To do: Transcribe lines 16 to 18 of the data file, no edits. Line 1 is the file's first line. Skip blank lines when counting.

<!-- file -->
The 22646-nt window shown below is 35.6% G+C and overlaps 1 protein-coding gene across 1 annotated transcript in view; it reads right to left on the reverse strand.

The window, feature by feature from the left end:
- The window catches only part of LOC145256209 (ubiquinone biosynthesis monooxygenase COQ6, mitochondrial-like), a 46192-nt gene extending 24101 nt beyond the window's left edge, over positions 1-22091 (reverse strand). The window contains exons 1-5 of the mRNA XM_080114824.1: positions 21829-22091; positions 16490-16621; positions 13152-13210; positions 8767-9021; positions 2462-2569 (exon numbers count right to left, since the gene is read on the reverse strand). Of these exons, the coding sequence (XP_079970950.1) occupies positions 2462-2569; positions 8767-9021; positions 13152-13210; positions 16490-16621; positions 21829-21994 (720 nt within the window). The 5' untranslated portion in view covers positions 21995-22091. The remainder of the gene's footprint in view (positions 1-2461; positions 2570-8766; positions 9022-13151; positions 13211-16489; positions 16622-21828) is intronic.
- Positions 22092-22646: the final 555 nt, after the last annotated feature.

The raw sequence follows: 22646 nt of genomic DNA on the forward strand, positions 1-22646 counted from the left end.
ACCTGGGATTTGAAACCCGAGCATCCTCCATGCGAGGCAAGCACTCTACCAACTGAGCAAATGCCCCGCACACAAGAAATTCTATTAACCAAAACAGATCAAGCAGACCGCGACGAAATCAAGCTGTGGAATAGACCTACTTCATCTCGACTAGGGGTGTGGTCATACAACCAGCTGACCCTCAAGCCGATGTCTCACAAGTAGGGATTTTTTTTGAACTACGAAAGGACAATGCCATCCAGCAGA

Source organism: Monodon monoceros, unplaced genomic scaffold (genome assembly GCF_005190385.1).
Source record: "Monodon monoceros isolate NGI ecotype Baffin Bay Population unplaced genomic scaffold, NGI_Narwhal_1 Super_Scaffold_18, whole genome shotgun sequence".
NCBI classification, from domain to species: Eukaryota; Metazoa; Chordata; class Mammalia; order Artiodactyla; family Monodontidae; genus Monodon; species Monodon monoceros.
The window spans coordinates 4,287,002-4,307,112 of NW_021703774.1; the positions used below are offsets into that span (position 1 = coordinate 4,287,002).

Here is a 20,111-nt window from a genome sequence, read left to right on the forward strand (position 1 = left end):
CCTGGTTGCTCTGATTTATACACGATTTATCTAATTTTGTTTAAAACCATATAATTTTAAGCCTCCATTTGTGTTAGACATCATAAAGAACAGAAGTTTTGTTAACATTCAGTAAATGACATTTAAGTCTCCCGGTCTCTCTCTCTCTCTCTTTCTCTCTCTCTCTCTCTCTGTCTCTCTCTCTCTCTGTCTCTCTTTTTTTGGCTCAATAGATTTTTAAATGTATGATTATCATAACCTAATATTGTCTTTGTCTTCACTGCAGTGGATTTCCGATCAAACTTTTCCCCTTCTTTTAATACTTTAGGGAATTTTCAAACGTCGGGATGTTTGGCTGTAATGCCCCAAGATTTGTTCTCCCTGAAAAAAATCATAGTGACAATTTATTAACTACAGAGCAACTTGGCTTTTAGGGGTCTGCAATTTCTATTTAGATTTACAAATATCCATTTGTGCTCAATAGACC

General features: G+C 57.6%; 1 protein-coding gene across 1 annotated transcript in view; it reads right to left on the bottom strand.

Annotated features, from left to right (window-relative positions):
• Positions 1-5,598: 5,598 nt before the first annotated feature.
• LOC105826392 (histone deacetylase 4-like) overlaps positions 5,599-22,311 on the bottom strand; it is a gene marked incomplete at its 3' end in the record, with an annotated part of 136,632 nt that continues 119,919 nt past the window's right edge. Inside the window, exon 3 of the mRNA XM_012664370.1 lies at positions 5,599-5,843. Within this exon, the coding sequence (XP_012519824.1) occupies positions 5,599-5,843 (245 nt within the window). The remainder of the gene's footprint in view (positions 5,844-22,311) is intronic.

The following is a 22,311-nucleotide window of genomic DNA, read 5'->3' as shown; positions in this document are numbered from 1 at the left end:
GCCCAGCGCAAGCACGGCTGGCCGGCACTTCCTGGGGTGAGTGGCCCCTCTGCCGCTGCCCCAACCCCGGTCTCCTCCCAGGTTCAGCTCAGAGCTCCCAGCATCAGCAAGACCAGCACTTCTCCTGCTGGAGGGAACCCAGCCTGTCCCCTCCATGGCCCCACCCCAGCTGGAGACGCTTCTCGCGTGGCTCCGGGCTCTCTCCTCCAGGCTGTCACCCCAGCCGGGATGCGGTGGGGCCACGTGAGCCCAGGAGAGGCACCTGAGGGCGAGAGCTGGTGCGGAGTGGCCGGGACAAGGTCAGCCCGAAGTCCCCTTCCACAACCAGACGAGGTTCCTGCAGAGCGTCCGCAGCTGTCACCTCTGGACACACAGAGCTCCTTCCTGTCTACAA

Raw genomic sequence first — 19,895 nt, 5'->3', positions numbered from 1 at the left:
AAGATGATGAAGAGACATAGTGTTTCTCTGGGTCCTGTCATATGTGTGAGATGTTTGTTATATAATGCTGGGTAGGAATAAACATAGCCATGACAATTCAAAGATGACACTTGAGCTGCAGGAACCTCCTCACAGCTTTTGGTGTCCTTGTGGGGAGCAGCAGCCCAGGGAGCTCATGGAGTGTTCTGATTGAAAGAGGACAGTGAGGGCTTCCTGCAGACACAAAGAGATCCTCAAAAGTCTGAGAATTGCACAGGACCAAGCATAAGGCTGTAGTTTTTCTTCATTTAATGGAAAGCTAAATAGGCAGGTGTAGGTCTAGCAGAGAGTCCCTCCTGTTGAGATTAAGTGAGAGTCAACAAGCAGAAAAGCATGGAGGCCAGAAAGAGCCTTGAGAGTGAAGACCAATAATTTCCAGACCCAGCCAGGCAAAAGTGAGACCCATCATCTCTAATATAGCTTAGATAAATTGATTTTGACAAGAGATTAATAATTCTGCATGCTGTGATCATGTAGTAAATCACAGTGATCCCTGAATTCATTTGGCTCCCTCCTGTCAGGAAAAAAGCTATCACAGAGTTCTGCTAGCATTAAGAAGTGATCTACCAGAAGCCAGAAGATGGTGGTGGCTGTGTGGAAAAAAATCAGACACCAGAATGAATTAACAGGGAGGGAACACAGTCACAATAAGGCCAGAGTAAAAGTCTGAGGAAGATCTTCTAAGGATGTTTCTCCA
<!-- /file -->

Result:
• LOC105826392 (histone deacetylase 4-like) overlaps positions 5,599-22,311 on the bottom strand; it is a gene marked incomplete at its 3' end in the record, with an annotated part of 136,632 nt that continues 119,919 nt past the window's right edge. Inside the window, exon 3 of the mRNA XM_012664370.1 lies at positions 5,599-5,843. Within this exon, the coding sequence (XP_012519824.1) occupies positions 5,599-5,843 (245 nt within the window). The remainder of the gene's footprint in view (positions 5,844-22,311) is intronic.

The following is a 22,311-nucleotide window of genomic DNA, read 5'->3' as shown; positions in this document are numbered from 1 at the left end:
GCCCAGCGCAAGCACGGCTGGCCGGCACTTCCTGGGGTGAGTGGCCCCTCTGCCGCTGCCCCAACCCCGGTCTCCTCCCAGGTTCAGCTCAGAGCTCCCAGCATCAGCAAGACCAGCACTTCTCCTGCTGGAGGGAACCCAGCCTGTCCCCTCCATGGCCCCACCCCAGCTGGAGACGCTTCTCGCGTGGCTCCGGGCTCTCTCCTCCAGGCTGTCACCCCAGCCGGGATGCGGTGGGGCCACGTGAGCCCAGGAGAGGCACCTGAGGGCGAGAGCTGGTGCGGAGTGGCCGGGACAAGGTCAGCCCGAAGTCCCCTTCCACAACCAGACGAGGTTCCTGCAGAGCGTCCGCAGCTGTCACCTCTGGACACACAGAGCTCCTTCCTGTCTACAA